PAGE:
Someone tucked a small flag into the left hand of the statue atop the Puyallup Veterans Memorial.
The kneeling soldier in Pioneer Park, gun slung over his left shoulder, helmet by his side, reaches out with his right hand toward the 18 wreaths placed below him Sunday, left behind by people and groups remembering America’s war dead.
The wreaths were placed there during the Memorial Day remembrance at the Pioneer Park Pavilion, hosted by the Puyallup Valley post of the Veterans of Foreign Wars.
About 500 people attended the event, said the VFW’s Jack Taylor, a retired Air Force colonel who flew in the Vietnam War. He spoke during the event of how Memorial Day being moved from May 30 each year to the last Monday of the month has diminished its significance, turning into an anchor for commercial sales and the unofficial start of summer instead of a day of mourning and remembrance.
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“Memorial Day as a specific national day of grief — as it was devised — has lost some of that significance,” Taylor said afterward.
Among the speakers at the event was U.S. Rep. Denny Heck, who talked about his brother Bob, a Marine Corps sergeant who served in Vietnam and succumbed to the effects of Agent Orange at age 34.
Heck pointed out that his brother’s 69th birthday would have been Saturday — Bob has been gone now longer than he was alive.
“I still miss him, and I will remember him,” said Heck, who repeated that theme while talking of three people who died in service to the U.S., including Washington National Guard soldiers Sgt. 1st Class Matthew McClintock and 1st Lt. David Bauders, who both died in the Middle East this year.
Pierce County Councilwoman Joyce McDonald, whose husband, Gary, served in Vietnam, dedicated her speech to a Ronald Reagan quote he said in 1961: “Freedom is never more than one generation from extinction.”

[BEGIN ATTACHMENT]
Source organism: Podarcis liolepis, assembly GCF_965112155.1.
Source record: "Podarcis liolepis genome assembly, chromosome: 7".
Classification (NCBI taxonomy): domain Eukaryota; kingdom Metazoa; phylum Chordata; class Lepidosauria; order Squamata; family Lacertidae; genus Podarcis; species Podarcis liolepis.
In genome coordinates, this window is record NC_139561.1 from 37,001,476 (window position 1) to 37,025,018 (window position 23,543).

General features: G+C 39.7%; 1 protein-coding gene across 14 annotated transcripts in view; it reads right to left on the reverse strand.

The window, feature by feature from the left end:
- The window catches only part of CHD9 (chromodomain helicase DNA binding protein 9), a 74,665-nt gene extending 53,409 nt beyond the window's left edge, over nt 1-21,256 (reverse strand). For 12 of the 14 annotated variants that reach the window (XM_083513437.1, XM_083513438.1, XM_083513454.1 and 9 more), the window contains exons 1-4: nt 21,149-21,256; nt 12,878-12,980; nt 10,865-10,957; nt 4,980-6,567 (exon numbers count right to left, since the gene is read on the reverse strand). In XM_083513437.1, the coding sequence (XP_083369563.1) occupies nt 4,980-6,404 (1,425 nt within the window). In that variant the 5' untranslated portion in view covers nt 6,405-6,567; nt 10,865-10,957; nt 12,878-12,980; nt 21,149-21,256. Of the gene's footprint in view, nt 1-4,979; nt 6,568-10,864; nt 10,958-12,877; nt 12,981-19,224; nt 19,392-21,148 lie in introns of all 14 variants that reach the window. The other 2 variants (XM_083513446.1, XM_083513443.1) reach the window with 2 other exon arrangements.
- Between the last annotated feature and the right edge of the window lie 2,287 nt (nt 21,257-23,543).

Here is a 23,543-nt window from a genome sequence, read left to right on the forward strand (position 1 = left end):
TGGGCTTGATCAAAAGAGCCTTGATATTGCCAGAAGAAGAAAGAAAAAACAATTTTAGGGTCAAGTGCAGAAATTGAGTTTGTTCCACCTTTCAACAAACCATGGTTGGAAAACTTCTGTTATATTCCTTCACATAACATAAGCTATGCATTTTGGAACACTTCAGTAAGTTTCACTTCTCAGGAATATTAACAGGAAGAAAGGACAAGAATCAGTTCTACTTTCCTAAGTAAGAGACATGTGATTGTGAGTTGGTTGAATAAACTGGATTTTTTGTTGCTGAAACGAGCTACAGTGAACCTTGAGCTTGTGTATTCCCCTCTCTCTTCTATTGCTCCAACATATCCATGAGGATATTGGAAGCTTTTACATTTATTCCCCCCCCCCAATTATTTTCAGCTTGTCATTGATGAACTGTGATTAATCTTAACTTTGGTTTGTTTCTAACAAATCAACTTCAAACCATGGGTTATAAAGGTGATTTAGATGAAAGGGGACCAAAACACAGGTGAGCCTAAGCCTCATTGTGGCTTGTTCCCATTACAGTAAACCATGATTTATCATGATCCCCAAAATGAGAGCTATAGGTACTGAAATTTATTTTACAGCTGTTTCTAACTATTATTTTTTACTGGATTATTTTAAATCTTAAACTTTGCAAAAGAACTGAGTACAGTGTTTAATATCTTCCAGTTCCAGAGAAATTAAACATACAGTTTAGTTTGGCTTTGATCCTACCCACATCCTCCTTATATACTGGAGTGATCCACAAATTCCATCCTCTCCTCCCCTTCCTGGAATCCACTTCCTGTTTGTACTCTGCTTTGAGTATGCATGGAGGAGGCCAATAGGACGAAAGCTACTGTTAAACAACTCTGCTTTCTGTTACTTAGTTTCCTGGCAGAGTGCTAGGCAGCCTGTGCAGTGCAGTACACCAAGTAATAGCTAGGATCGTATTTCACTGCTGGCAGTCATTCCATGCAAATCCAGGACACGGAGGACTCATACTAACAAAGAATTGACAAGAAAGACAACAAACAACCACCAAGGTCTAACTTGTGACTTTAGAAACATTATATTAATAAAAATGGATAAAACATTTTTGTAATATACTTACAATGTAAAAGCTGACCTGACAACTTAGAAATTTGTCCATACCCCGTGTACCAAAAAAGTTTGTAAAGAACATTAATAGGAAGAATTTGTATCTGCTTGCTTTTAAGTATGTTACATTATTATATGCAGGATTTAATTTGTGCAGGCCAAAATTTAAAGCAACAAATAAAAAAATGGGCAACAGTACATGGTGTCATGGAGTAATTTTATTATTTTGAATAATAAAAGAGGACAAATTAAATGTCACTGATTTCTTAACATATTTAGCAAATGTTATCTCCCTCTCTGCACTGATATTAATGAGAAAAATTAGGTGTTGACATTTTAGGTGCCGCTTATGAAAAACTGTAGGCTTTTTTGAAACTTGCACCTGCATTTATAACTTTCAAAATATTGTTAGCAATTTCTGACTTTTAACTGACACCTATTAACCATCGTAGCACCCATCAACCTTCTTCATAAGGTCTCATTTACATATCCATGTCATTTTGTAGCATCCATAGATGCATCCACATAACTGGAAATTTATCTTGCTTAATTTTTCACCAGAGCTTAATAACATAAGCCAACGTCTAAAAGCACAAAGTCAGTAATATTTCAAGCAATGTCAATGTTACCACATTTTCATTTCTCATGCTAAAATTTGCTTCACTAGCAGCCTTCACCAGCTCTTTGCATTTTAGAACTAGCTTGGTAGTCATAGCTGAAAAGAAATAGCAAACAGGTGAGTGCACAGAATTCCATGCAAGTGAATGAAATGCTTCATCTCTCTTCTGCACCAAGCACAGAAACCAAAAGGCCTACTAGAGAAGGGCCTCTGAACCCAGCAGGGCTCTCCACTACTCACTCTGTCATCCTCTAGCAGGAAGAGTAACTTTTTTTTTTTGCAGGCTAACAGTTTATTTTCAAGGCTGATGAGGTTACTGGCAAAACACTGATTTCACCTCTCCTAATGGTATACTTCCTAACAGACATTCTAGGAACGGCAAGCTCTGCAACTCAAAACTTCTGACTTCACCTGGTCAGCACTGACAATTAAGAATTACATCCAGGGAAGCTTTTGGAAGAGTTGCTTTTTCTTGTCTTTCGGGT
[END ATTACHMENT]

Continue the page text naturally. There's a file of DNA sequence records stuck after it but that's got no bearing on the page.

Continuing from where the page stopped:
McDonald talked about how that quote meant that educating succeeding generations was of paramount importance so they knew what those who died in battle had fought for.
Among other local officials in attendance were Puyallup Mayor John Hopkins, members of the Puyallup City Council, all three members of the city’s legislative delegation to Olympia, and Puyallup police. Central Pierce Fire & Rescue parked one of its ladder trucks in front of the building’s back windows, unfurling a 20-by-30-foot American flag for the event.
“Memorial Day is kind of abstract until you remember … the sacrifices people have made in the battlefields of the world,” state Rep. Hans Zeiger said.
The Rogers High School Army JROTC color guard presented the U.S. and Washington flags for the event, and the Pierce College Chamber Choir performed, singing “The Star-Spangled Banner” and other songs during the event.
Taylor, of the local VFW, said it is important to get young people involved in Memorial Day events to show them its meaning, giving them a memory they would never forget.
He recalled the Memorial Day events of his youth growing up in Philadelphia.
“Memorial Day was like a Sunday,” Taylor said. “Stores closed. Church services were held. There was a parade to locations with plaques with names of those killed in World War I and World War II.”
He recalled the solemn cadence the drum corps would play as the parade went on, ending at a neighborhood cemetery.
“It was a day of real solemness. You almost didn’t want to do anything,” Taylor said. “As I got into the military, it became a day to remember my buddies who didn’t come home.”